Areas of depigmentation may occur in the retinal periphery or midperiphery. The discrete lesion represents an area of decreased melanosome size and decreased melanin concentration similar to ash leaf spots (Fig. 23.4) of the skin. The lesion involves the retinal pigmented epithelium. It is benign, may be multiple, usually does not have an ash leaf mulberry appearance, and does not involve the overlying sensory retina. These lesions are visually insignificant. They are not diagnostic of tuberous sclerosis, as small hypopigmented lesions can be due to a variety of causes and may even be seen in normal children.


Figure 23.10 Tuberous Sclerosis—Renal Cyst

Other systemic findings of tuberous sclerosis include renal cysts or renal angiomyolipoma, cardiac rhabdomyoma, and other cysts or tumors of bone, liver, pancreas, and lung. Dental findings include pitting of the teeth and gum fibromas. Additional central nervous system manifestations include behavioral disorders, mental retardation, and even psychiatric manifestations. Complete screening of parents to search for low expression in a carrier who may not be aware that he or she is affected should include abdominal ultrasound, dilated retinal examination, dental examination, neuroimaging and dermatologic assessment, including Wood lamp.


Figure 23.11 Ataxia Telangiectasia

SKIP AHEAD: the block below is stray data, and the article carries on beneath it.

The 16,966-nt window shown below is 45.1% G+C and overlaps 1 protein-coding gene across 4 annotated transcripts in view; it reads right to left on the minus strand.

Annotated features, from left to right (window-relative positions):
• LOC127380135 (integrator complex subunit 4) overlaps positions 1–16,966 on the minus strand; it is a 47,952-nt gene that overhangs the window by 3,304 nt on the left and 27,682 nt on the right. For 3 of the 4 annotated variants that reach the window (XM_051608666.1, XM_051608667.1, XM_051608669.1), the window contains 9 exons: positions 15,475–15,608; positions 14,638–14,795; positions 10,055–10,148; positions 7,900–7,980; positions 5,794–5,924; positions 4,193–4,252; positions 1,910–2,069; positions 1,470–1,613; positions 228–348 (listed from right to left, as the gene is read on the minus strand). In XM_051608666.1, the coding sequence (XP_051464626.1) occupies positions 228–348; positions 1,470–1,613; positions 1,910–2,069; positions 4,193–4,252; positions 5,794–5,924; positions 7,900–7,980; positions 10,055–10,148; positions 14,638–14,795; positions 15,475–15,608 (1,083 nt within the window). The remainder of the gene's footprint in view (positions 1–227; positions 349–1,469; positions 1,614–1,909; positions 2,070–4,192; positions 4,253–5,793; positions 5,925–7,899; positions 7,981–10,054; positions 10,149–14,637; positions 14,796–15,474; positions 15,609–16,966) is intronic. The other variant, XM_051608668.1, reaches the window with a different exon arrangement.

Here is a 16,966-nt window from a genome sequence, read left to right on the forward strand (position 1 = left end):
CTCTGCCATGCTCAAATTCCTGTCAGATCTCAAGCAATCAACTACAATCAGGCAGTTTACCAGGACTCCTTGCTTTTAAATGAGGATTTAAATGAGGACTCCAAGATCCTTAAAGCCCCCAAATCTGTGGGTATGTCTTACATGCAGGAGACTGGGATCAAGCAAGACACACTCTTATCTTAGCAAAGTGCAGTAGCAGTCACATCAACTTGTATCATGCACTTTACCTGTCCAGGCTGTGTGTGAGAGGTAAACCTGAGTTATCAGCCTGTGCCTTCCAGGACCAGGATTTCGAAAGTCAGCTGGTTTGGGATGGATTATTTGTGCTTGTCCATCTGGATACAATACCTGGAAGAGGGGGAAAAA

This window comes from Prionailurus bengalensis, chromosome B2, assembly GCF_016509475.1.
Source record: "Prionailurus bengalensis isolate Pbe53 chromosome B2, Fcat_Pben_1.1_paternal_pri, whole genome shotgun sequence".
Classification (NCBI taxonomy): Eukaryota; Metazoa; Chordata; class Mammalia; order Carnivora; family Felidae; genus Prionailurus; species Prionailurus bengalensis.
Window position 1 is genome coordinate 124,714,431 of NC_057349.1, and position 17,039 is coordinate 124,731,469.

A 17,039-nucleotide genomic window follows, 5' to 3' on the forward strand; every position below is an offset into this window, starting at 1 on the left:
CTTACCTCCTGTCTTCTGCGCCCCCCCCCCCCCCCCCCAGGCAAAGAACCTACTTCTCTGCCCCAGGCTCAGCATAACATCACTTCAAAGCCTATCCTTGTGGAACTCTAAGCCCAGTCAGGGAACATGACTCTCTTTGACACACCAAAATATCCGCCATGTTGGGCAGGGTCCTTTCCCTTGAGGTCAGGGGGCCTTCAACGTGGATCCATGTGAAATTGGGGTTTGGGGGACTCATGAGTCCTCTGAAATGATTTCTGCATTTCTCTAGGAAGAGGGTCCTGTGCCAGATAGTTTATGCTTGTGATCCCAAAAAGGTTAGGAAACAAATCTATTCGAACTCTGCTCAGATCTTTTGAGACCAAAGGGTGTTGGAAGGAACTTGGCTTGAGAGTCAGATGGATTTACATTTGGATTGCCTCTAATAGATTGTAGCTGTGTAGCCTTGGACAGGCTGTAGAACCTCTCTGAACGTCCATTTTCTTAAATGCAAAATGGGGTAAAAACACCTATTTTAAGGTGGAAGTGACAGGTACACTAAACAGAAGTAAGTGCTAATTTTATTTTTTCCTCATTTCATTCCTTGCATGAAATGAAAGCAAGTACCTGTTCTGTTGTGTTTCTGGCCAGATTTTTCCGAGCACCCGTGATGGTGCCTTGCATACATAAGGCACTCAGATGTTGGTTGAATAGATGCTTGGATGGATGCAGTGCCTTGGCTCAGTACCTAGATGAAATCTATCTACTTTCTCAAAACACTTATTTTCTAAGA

Ataxia telangiectasia is an autosomal recessive phakomatosis. The ocular findings include conjunctival telangiectasias, concentrated in the canthal region, as shown here. Ocular motor apraxia is the cardinal eye movement feature but there is also an increased incidence of strabismus and nystagmus. The fundus is normal. Telangiectatic vessels also occur on the face, antecubital fossa, and popliteal fossa. The ataxia is secondary to a progressive cerebellar degeneration and dysarthria is common. The causative gene, ATM at 11q22-23, is involved in DNA repair. Patients often have immune dysfunction and suffer from recurrent infections and lymphoproliferative disorders.




Figure 23.12 Von Hippel-Lindau Disease

Von Hippel-Lindau is an autosomal dominant disorder caused by mutation in the VHL gene at 3p25-26. Retinal angioma, shown here, and cerebellar hemangioblastomas are the two major components. The retinal angioma is classically a small ovoid lesion with a single feeder vessel and a single draining vessel. Leakage from the retinal lesions can result in significant vision loss. Laser photocoagulation, cryotherapy, and surgical removal are treatment options depending on the size and location. The disorder is subcategorized as VHL1 (no pheochromocytoma), VHL2A (low risk for renal and pancreatic cancer), VHL2B (multitissue involvement), and 2C (pheochromocytoma only), all of which are allelic.


Figure 23.13 Sturge-Weber Syndrome—Port Wine Mark

This characteristic vascular abnormality of the subcutaneous tissues usually involves the trigeminal distribution and is seen in almost all cases of Sturge-Weber syndrome. The lesion typically presents at birth as a flat red mark (left image) but with age (right image)becomes thickened and purple in color. Early laser treatment helps to prevent this outcome. Evidence suggests that lack of vascular tone from the trigeminal nerve leads to the disease. The incidence of glaucoma is greatly increased if the upper lid is involved, although glaucoma can develop in the absence of upper lid involvement.